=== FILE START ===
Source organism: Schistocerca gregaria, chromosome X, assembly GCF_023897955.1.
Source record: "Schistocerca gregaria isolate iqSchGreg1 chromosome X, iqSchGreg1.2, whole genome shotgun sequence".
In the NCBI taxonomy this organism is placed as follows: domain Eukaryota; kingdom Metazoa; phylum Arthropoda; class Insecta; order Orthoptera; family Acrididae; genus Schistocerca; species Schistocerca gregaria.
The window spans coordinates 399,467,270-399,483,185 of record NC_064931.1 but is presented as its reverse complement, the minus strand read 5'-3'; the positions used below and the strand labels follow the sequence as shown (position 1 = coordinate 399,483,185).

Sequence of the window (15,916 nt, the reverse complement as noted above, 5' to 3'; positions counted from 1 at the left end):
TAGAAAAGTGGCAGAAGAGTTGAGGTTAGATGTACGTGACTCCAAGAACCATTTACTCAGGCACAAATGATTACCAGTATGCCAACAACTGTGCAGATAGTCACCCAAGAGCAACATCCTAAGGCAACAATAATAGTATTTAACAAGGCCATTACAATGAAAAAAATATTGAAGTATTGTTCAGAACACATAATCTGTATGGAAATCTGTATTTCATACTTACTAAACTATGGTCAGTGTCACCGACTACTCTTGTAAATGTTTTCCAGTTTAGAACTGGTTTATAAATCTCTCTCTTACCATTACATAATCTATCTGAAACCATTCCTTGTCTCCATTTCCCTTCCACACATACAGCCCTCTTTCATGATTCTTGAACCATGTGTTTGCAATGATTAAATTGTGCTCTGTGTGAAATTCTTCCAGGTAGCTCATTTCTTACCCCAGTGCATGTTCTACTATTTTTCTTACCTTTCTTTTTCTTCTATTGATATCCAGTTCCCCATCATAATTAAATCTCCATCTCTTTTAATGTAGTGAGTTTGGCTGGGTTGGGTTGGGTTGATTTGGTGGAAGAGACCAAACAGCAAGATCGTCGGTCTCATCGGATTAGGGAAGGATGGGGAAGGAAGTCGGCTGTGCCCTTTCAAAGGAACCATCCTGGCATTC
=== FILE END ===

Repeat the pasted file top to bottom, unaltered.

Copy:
Source organism: Schistocerca gregaria, chromosome X, assembly GCF_023897955.1.
Source record: "Schistocerca gregaria isolate iqSchGreg1 chromosome X, iqSchGreg1.2, whole genome shotgun sequence".
In the NCBI taxonomy this organism is placed as follows: domain Eukaryota; kingdom Metazoa; phylum Arthropoda; class Insecta; order Orthoptera; family Acrididae; genus Schistocerca; species Schistocerca gregaria.
The window spans coordinates 399,467,270-399,483,185 of record NC_064931.1 but is presented as its reverse complement, the minus strand read 5'-3'; the positions used below and the strand labels follow the sequence as shown (position 1 = coordinate 399,483,185).

Sequence of the window (15,916 nt, the reverse complement as noted above, 5' to 3'; positions counted from 1 at the left end):
TAGAAAAGTGGCAGAAGAGTTGAGGTTAGATGTACGTGACTCCAAGAACCATTTACTCAGGCACAAATGATTACCAGTATGCCAACAACTGTGCAGATAGTCACCCAAGAGCAACATCCTAAGGCAACAATAATAGTATTTAACAAGGCCATTACAATGAAAAAAATATTGAAGTATTGTTCAGAACACATAATCTGTATGGAAATCTGTATTTCATACTTACTAAACTATGGTCAGTGTCACCGACTACTCTTGTAAATGTTTTCCAGTTTAGAACTGGTTTATAAATCTCTCTCTTACCATTACATAATCTATCTGAAACCATTCCTTGTCTCCATTTCCCTTCCACACATACAGCCCTCTTTCATGATTCTTGAACCATGTGTTTGCAATGATTAAATTGTGCTCTGTGTGAAATTCTTCCAGGTAGCTCATTTCTTACCCCAGTGCATGTTCTACTATTTTTCTTACCTTTCTTTTTCTTCTATTGATATCCAGTTCCCCATCATAATTAAATCTCCATCTCTTTTAATGTAGTGAGTTTGGCTGGGTTGGGTTGGGTTGATTTGGTGGAAGAGACCAAACAGCAAGATCGTCGGTCTCATCGGATTAGGGAAGGATGGGGAAGGAAGTCGGCTGTGCCCTTTCAAAGGAACCATCCTGGCATTC